# Definition:Dirac Delta Function

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## Definition

### Definition 1

Let $\epsilon \in \R_{>0}$ be a (strictly) positive real number.

Consider the real function $F_\epsilon: \R \to \R$ defined as:

- $\map {F_\epsilon} x := \begin{cases} 0 & : x < 0 \\ \dfrac 1 \epsilon & : 0 \le x \le \epsilon \\ 0 & : x > \epsilon \end{cases}$

The **Dirac delta function** is defined as:

- $\map \delta x := \ds \lim_{\epsilon \mathop \to 0} \map {F_\epsilon} x$

### Definition 2

Let $\epsilon \in \R_{>0}$ be a (strictly) positive real number.

Consider the real function $F_\epsilon: \R \to \R$ defined as:

- $\map {F_\epsilon} x := \begin {cases} 0 & : x < -\epsilon \\ \dfrac 1 {2 \epsilon } & : -\epsilon \le x \le \epsilon \\ 0 & : x > \epsilon \end {cases}$

The **Dirac delta function** is defined as:

- $\map \delta x = \ds \lim_{\epsilon \mathop \to 0} \map {F_\epsilon} x$

### Graph of Dirac Delta Function

The graph of the Dirac delta function can be approximated as follows, where it is understood that the blue arrow represents a ray from $0$ up the $y$-axis:

### $2$ Dimensional Form

Let $\delta: \R \to \R$ denote the **Dirac delta function**.

The $2$-dimensional form of $\delta$ is defined and denoted:

- $\forall x, y \in \R: \map { {}^2 \delta} {x, y} := \map \delta x \map \delta y$

## Also denoted as

Let $c$ be a constant real number.

The notation $\map {\delta_c} t$ is often used to denote:

- $\map {\delta_c} t := \map \delta {t - c} := \begin {cases} 0 & : x < c \\ \dfrac 1 \epsilon & : c \le x \le c + \epsilon \\ 0 & : x > c + \epsilon \end {cases}$

## Also defined as

It is commonplace to see the following definition or derivation for the **Dirac delta function**:

- $\map \delta x := \begin {cases} \infty & : x = 0 \\ 0 & : x \ne 0 \end {cases}$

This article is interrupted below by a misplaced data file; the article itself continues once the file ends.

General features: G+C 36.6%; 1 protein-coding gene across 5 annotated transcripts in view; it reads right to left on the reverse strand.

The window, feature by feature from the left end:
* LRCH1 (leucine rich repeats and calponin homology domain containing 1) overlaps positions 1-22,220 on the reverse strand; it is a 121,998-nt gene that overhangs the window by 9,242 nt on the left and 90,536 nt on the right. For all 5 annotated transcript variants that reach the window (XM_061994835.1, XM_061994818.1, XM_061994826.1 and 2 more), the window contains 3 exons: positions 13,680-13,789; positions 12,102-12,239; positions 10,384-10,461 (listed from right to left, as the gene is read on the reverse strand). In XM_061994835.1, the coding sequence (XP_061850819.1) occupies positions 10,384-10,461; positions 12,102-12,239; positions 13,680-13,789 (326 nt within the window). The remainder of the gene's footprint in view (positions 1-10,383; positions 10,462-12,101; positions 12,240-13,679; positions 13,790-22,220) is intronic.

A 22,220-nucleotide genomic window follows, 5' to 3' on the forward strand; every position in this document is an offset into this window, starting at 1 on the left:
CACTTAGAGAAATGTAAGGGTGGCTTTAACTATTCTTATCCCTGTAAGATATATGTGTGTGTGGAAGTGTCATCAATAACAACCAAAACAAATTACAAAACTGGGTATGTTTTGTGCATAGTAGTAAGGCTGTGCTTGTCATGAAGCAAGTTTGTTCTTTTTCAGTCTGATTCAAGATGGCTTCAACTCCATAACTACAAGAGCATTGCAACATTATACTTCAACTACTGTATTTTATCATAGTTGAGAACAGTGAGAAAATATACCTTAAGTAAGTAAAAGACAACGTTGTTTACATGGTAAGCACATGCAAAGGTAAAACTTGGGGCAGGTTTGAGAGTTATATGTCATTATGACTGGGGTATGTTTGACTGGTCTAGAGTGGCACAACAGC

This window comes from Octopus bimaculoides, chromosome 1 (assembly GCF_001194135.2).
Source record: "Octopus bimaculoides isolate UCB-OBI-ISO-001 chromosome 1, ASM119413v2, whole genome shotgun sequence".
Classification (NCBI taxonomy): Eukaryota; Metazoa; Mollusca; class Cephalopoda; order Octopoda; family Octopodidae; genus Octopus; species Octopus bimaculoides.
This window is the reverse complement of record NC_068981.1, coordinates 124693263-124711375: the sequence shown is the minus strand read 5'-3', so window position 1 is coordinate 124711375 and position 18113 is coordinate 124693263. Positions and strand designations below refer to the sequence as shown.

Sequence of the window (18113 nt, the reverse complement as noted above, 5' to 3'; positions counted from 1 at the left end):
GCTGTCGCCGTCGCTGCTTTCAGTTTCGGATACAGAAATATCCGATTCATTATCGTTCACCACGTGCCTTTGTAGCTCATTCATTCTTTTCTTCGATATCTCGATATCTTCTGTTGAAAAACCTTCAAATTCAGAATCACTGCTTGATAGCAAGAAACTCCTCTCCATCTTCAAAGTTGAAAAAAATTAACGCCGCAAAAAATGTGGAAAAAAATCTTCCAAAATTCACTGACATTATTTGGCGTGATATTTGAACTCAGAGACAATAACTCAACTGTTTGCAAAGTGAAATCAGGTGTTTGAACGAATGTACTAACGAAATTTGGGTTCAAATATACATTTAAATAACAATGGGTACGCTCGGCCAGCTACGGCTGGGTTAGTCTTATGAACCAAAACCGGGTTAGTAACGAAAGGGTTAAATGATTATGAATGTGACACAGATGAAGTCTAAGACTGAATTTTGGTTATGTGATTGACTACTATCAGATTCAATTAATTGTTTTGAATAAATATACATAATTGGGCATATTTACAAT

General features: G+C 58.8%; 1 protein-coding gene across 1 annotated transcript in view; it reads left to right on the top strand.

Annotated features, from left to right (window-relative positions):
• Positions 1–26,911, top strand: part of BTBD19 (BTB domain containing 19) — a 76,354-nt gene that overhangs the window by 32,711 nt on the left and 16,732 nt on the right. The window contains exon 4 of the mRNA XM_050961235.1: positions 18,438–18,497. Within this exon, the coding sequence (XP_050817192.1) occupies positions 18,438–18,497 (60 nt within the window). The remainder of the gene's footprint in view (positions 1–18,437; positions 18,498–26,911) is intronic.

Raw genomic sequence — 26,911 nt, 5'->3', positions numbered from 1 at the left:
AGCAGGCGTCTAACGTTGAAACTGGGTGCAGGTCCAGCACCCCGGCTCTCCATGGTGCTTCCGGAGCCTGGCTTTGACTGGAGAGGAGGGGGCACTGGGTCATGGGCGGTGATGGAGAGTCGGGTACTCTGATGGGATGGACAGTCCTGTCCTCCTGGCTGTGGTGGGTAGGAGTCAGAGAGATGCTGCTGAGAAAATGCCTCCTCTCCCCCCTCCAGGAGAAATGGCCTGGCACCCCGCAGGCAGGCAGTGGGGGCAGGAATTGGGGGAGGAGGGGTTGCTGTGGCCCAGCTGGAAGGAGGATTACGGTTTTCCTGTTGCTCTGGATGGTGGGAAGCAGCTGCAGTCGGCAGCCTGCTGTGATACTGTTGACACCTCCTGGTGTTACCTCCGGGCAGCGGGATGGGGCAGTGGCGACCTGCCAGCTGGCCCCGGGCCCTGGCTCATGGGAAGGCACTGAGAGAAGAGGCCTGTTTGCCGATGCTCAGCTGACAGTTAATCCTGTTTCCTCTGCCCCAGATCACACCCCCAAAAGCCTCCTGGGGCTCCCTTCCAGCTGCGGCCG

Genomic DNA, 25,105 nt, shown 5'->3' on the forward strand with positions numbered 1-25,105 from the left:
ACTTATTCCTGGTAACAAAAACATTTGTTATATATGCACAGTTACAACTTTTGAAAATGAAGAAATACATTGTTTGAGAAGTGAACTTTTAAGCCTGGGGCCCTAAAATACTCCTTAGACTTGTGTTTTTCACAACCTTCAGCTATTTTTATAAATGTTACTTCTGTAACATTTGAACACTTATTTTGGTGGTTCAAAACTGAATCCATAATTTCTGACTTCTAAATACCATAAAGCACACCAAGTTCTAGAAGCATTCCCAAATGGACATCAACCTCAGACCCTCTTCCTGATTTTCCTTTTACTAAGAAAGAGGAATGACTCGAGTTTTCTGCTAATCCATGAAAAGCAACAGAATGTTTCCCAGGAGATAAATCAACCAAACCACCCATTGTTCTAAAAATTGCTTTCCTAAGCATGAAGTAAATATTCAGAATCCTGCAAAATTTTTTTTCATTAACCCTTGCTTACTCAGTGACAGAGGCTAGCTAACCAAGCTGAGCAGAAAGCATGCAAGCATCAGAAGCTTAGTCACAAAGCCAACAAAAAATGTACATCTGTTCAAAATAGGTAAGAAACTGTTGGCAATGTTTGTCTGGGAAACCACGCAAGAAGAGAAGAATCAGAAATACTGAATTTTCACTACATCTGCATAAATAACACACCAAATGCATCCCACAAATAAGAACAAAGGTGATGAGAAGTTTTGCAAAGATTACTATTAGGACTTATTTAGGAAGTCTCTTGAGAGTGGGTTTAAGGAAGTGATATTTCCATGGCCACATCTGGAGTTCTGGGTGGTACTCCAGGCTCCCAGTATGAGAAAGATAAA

While this can be considered as acceptable in the context of certain branches of engineering or physics, its use is not endorsed on $\mathsf{Pr} \infty \mathsf{fWiki}$ because of its lack of rigor.

For example, it is essential not only that the value of $\map \delta 0$ is not finite, but also that it is rigorously defined exactly *how* "not finite" it is.

That cannot be done without recourse to a definition using limits of some form.

## Warning

Note that while the **Dirac delta function** $\map \delta x$ is usually so referred to as a function and treated as a function, it is generally considered not actually to be a function at all.

## Also known as

The **Dirac delta function** is less commonly rendered as **Dirac's delta function**.

It is also called the **unit pulse function** or **unit impulse function**.

Some sources refer to $\map \delta x$ just as the **impulse function**.

Some, acknowledging the fact that it is not actually a function as such, refer to it as the **unit impulse**.

## Also see

The **Dirac delta function** is also defined by the following limits:

\(\text {(2)}: \quad\) | \(\ds \map \delta x\) | \(=\) | \(\ds \dfrac 1 \pi \lim_{\epsilon \mathop \to 0} \dfrac \epsilon {x^2 + \epsilon^2}\) | |||||||||||

\(\text {(3)}: \quad\) | \(\ds \) | \(=\) | \(\ds \dfrac 1 2 \lim_{\epsilon \mathop \to 0} \epsilon \size x^{\epsilon - 1}\) | |||||||||||

\(\text {(4)}: \quad\) | \(\ds \) | \(=\) | \(\ds \dfrac 1 {\sqrt \pi} \lim_{\epsilon \mathop \to 0} \dfrac 1 {\sqrt {4 \epsilon} } e^{-x^2 / {4 \epsilon} }\) | |||||||||||

\(\text {(5)}: \quad\) | \(\ds \) | \(=\) | \(\ds \dfrac 1 {\pi x} \lim_{\epsilon \mathop \to 0} \map \sin {\dfrac x \epsilon}\) |

- Definition:Kronecker Delta
- Definition:Heaviside Step Function
- Equivalence of Definitions of Dirac Delta Function

- Results about
**the Dirac delta function**can be found here.

## Source of Name

This entry was named for Paul Adrien Maurice Dirac.

## Sources

- 1965: Murray R. Spiegel:
*Theory and Problems of Laplace Transforms*... (previous) ... (next): Chapter $1$: The Laplace Transform: Solved Problems: Impulse Functions. The Dirac Delta Function: $42$ - 1978: Ronald N. Bracewell:
*The Fourier Transform and its Applications*(2nd ed.) ... (previous) ... (next): Frontispiece - 1978: Ronald N. Bracewell:
*The Fourier Transform and its Applications*(2nd ed.) ... (previous) ... (next): Chapter $4$: Notation for some useful Functions: Summary of special symbols: Table $4.1$ Special symbols - 1978: Ronald N. Bracewell:
*The Fourier Transform and its Applications*(2nd ed.) ... (previous) ... (next): Inside Back Cover - 2008: David Nelson:
*The Penguin Dictionary of Mathematics*(4th ed.) ... (previous) ... (next): Entry:**delta function** - 2008: David Nelson:
*The Penguin Dictionary of Mathematics*(4th ed.) ... (previous) ... (next): Entry:**Dirac delta function (delta function)** - Weisstein, Eric W. "Delta Function." From
*MathWorld*--A Wolfram Web Resource. http://mathworld.wolfram.com/DeltaFunction.html